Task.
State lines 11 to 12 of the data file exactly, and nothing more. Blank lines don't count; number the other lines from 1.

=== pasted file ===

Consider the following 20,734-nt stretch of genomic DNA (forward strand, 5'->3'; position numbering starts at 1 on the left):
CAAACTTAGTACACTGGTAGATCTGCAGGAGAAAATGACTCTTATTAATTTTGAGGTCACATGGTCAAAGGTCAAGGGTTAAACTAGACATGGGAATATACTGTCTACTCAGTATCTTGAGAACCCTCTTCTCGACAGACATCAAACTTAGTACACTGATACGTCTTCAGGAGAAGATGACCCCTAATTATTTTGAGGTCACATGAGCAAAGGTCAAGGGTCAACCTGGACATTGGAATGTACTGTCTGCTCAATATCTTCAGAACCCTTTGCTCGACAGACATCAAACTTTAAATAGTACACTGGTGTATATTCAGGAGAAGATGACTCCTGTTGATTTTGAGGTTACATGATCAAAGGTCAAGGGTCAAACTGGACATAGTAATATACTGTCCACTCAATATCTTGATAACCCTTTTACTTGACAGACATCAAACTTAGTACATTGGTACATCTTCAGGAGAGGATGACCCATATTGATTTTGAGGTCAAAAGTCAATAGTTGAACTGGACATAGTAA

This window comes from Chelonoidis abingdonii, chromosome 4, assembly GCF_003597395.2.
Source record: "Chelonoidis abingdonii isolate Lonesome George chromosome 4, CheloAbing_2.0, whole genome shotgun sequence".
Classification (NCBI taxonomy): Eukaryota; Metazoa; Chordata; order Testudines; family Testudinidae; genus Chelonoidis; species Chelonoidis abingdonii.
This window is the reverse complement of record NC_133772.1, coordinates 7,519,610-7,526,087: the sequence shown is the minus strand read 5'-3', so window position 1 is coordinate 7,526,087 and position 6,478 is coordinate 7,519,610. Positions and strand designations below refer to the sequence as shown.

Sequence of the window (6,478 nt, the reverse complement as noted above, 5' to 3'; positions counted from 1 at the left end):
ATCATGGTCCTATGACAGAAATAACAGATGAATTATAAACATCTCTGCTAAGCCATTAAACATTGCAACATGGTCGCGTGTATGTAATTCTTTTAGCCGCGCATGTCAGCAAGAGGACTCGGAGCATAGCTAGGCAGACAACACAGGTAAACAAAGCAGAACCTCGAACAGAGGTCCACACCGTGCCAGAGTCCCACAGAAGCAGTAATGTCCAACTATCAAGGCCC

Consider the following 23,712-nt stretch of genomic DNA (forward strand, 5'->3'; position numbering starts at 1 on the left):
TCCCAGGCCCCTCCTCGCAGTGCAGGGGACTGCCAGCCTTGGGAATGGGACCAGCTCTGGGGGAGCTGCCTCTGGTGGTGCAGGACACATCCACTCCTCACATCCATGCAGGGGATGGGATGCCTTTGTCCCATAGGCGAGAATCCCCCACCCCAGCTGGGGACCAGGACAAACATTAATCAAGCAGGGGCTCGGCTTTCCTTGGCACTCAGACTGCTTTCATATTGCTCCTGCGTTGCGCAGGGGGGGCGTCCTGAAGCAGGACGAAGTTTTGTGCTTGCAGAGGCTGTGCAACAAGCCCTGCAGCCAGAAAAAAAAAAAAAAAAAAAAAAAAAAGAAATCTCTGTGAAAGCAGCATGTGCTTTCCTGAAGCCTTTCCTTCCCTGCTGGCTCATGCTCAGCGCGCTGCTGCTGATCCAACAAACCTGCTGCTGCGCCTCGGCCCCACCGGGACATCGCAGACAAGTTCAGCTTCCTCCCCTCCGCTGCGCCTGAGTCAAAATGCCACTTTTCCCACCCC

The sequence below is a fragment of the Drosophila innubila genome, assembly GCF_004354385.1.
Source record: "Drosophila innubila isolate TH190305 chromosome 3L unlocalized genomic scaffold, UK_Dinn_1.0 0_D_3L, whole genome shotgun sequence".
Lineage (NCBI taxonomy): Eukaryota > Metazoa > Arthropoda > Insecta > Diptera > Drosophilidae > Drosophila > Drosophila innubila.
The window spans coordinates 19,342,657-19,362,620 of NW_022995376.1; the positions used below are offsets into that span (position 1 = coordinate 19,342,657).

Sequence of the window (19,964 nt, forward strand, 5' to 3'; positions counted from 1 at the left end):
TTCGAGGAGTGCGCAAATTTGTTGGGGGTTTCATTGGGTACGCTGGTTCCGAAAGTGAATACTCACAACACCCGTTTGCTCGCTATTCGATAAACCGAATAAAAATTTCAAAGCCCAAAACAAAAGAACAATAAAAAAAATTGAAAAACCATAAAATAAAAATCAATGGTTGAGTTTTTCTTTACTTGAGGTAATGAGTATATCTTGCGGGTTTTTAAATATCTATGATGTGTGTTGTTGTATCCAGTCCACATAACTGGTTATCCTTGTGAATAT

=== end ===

The sequence below is a fragment of the Drosophila innubila genome, assembly GCF_004354385.1.
Source record: "Drosophila innubila isolate TH190305 chromosome 3L unlocalized genomic scaffold, UK_Dinn_1.0 0_D_3L, whole genome shotgun sequence".